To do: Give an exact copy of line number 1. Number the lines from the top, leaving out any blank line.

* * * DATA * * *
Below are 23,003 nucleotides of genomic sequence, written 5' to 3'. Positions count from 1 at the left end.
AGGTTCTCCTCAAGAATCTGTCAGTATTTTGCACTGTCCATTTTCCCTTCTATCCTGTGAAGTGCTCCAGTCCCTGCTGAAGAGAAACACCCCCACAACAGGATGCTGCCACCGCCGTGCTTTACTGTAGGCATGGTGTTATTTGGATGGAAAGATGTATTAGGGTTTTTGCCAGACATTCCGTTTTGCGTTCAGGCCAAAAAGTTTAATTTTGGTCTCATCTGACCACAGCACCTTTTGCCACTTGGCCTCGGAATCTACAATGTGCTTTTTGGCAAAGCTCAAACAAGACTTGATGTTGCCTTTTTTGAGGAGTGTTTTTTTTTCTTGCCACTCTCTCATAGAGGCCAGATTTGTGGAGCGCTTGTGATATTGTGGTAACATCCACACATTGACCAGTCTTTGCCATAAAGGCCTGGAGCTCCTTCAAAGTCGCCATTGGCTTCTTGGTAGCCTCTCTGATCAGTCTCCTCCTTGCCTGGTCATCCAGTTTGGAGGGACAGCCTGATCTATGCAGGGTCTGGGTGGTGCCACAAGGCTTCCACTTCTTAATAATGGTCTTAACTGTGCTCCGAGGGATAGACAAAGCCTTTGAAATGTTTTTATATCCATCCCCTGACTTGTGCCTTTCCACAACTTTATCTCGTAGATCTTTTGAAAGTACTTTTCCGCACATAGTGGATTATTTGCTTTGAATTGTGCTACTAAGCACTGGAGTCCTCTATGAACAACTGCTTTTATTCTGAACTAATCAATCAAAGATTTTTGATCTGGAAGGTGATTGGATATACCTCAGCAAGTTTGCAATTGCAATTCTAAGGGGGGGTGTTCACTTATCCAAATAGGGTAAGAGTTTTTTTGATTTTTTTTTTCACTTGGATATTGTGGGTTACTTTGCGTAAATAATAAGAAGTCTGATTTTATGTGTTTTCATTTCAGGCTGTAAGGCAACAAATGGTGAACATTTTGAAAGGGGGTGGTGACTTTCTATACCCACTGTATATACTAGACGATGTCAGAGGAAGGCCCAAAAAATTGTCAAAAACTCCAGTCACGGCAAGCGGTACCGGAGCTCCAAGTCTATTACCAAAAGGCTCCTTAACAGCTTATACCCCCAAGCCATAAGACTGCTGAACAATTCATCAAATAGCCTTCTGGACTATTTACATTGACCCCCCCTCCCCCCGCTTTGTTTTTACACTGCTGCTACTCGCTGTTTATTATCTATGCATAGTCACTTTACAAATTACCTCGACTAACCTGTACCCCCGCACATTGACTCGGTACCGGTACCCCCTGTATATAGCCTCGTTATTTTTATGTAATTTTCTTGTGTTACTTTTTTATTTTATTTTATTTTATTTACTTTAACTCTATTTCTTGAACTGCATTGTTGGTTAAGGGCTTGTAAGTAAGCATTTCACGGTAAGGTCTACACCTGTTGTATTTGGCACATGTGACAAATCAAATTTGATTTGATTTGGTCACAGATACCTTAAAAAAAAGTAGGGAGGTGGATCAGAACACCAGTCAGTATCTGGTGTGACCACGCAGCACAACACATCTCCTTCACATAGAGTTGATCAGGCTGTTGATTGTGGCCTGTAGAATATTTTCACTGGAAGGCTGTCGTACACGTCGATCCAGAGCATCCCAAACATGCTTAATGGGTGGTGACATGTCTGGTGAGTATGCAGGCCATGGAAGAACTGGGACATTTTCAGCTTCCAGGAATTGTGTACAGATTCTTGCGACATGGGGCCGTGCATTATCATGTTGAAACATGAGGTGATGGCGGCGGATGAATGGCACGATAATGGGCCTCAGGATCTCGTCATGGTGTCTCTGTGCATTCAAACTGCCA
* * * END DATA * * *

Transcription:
Below are 23,003 nucleotides of genomic sequence, written 5' to 3'. Positions count from 1 at the left end.